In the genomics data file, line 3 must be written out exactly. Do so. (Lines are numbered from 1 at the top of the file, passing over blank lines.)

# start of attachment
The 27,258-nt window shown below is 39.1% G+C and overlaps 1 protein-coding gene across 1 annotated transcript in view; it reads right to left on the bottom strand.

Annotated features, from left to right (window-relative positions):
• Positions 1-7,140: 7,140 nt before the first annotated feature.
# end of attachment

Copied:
• Positions 1-7,140: 7,140 nt before the first annotated feature.